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    You're kind of reminding me of a pre-Copernican astronomer layering epicycles upon epicycles in order to explain planetary motion within the bounds of the theory you've already decided just has to be true.
     
  10. AfrcnHrbMan

    AfrcnHrbMan Member

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  11. Dyvel

    Dyvel Member+

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    That's creationism in a nutshell, isn't it? It's a box in which all evidence must made to fit. There can not be any other explanation.
     
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  12. Justin Z

    Justin Z Member

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    No contradictions though.

    Been away for a while. Thanks for covering the legwork, guys. ;)
     
  13. Justin Z

    Justin Z Member

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    OOPS!

    Four-legged fossil snake is a world first

    Nice editor's summary from the linked scientific article:

    "It may surprise you to learn that snakes, like us, are tetrapods derived from an ancient four-legged ancestor. Martill et al. describe a fossil from the Brazilian Cretaceous period that contains a snakelike species that is elongate and serpentine, with both hind- and forelimbs (see the Perspective by Evans). This species appears to have been a burrower and shows clearly the early transitional stages from a lizardlike body plan to the smooth legless snakes we know today."
     
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  14. ceezmad

    ceezmad Member+

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    The devil planted that ;)
     
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  15. StiltonFC

    StiltonFC He said to only look up -- Guster

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    and you remind me of someone essentially closed-minded to the fact that there are manifold problems with a naturalistic explanation of the origins of all we know, so you find it incomprehensible that you might be wrong.

    what is most stunning is that many people who fall within your camp are willing to accept at face value the idea that there are dozens or hundreds of unexplained contradictions in Scripture without, in many cases, studying it. the Genesis 1 vs. Genesis 2 apparent contradiction is a prime example.

    if you think there are contradictions it's because you don't understand the point of the narrative. it's just that simple.
     
  16. Pønch

    Pønch Saprissista

    Aug 23, 2006
    Donde siempre
    It sounds to me like for an omnipotent being, god did a pretty shitty job at conveying his holy message to the masses. I mean, you would think it shouldn't be that hard for somebody that created all there is in a week to dictate all this stuff clearly so there wouldn't be a need to study scripture in order to understand the point of the narrative...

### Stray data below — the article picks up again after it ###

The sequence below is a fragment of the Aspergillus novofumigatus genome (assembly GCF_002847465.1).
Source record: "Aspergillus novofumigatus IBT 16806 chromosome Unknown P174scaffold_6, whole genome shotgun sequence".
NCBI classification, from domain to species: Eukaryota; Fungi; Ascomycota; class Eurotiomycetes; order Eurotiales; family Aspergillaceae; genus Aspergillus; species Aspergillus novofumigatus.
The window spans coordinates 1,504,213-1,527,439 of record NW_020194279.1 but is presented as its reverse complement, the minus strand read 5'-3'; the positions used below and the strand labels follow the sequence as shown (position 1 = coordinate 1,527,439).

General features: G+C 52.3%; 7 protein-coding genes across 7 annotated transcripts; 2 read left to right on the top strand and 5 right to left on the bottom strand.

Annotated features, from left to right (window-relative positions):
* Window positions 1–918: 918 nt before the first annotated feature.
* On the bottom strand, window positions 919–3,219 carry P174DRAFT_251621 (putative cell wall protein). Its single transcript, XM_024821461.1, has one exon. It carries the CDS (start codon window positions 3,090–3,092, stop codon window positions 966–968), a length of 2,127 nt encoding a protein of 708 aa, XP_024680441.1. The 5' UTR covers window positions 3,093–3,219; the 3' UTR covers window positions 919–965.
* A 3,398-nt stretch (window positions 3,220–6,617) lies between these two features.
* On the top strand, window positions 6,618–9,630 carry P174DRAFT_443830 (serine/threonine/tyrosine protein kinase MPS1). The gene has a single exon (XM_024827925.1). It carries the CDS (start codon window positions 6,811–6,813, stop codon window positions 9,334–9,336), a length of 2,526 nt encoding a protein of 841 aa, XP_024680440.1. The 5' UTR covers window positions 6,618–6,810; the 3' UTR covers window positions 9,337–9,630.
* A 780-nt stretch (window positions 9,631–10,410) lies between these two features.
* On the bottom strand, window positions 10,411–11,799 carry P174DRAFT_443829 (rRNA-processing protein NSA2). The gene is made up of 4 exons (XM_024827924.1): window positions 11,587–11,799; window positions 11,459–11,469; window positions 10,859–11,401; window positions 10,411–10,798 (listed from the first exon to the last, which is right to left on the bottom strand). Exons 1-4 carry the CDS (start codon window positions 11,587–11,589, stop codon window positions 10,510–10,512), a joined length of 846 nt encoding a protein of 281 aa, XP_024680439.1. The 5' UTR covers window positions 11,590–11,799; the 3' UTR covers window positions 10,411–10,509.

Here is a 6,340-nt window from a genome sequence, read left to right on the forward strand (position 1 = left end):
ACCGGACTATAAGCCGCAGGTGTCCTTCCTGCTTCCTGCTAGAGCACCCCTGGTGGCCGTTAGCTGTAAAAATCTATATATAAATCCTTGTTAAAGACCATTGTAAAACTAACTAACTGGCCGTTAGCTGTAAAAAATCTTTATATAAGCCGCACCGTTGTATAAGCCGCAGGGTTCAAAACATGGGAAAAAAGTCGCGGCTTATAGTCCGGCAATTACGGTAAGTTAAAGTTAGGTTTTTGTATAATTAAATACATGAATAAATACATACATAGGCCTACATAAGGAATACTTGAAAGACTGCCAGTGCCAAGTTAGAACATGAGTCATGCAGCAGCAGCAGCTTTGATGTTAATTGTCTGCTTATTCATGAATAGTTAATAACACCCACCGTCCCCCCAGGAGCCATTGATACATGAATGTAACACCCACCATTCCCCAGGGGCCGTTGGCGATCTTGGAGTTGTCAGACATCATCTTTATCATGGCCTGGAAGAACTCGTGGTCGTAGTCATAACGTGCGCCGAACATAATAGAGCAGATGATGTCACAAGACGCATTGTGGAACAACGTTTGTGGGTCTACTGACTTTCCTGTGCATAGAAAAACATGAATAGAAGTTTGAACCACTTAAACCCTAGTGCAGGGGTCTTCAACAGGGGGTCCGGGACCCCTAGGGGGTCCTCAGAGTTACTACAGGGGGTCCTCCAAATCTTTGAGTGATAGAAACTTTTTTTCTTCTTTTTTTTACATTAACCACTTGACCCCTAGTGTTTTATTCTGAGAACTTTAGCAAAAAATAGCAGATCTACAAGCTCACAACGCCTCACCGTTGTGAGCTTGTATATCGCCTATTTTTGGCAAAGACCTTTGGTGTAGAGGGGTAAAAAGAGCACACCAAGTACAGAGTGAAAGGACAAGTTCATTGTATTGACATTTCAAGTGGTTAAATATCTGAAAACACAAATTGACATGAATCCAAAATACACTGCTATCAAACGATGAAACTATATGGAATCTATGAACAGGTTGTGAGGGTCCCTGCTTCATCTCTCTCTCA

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  17. StiltonFC

    StiltonFC He said to only look up -- Guster

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    you can read. how wonderful for you.
     
  18. Pønch

    Pønch Saprissista

    Aug 23, 2006
    Donde siempre
    I can also think and make my own mind based on tangible, falsifiable proof. Can you say the same?
     
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  19. luftmensch

    luftmensch Member+

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    Petaluma
    Club:
    Los Angeles Galaxy
    Nat'l Team:
    United States
    Interesting that you assume so much about what I believe from just one post that revealed absolutely nothing.
     
  20. lanman

    lanman BigSoccer Supporter

    Aug 30, 2002
    If we're going to be making such sweeping assumptions, I'll come back with one.

    You don't understand the Bible. There is no overriding narrative intended by the original authors as it is simply an amalgamation of various myths and oral traditions, embellished with fictions, half-truths and propaganda. The only narrative is one that has been concocted over the centuries by application of lingusitic contortionism and confirmation bias. Said narrative is so clear that there are a myriad of different Christian denominations who interpret key sections of the Bible in a myriad of different ways.
     
    Justin Z, Sounders78, dapip and 2 others repped this.
  21. song219

    song219 BigSoccer Supporter

    Apr 5, 2004
    La Norte
    Club:
    DC United
    Nat'l Team:
    Vanuatu
  22. argentine soccer fan

    Staff Member

    Jan 18, 2001
    San Francisco Bay Area
    Club:
    CA Boca Juniors
    Nat'l Team:
    Argentina
    #1372 argentine soccer fan, Aug 1, 2015
    Last edited: Aug 1, 2015

    I don't know. Maybe somebody is trying to discourage tourists from visiting the sun? Works for me.
     
  23. song219

    song219 BigSoccer Supporter

    Apr 5, 2004
    La Norte
    Club:
    DC United
    Nat'l Team:
    Vanuatu
    The Sun Tourism Commission should sue.
     
  24. luftmensch

    luftmensch Member+

    May 4, 2006
    Petaluma
    Club:
    Los Angeles Galaxy
    Nat'l Team:
    United States
  25. song219

    song219 BigSoccer Supporter

    Apr 5, 2004
    La Norte
    Club:
    DC United
    Nat'l Team:
    Vanuatu
    I guess there are so many of them someone proselytizing doesn't really have to target.
     
    luftmensch repped this.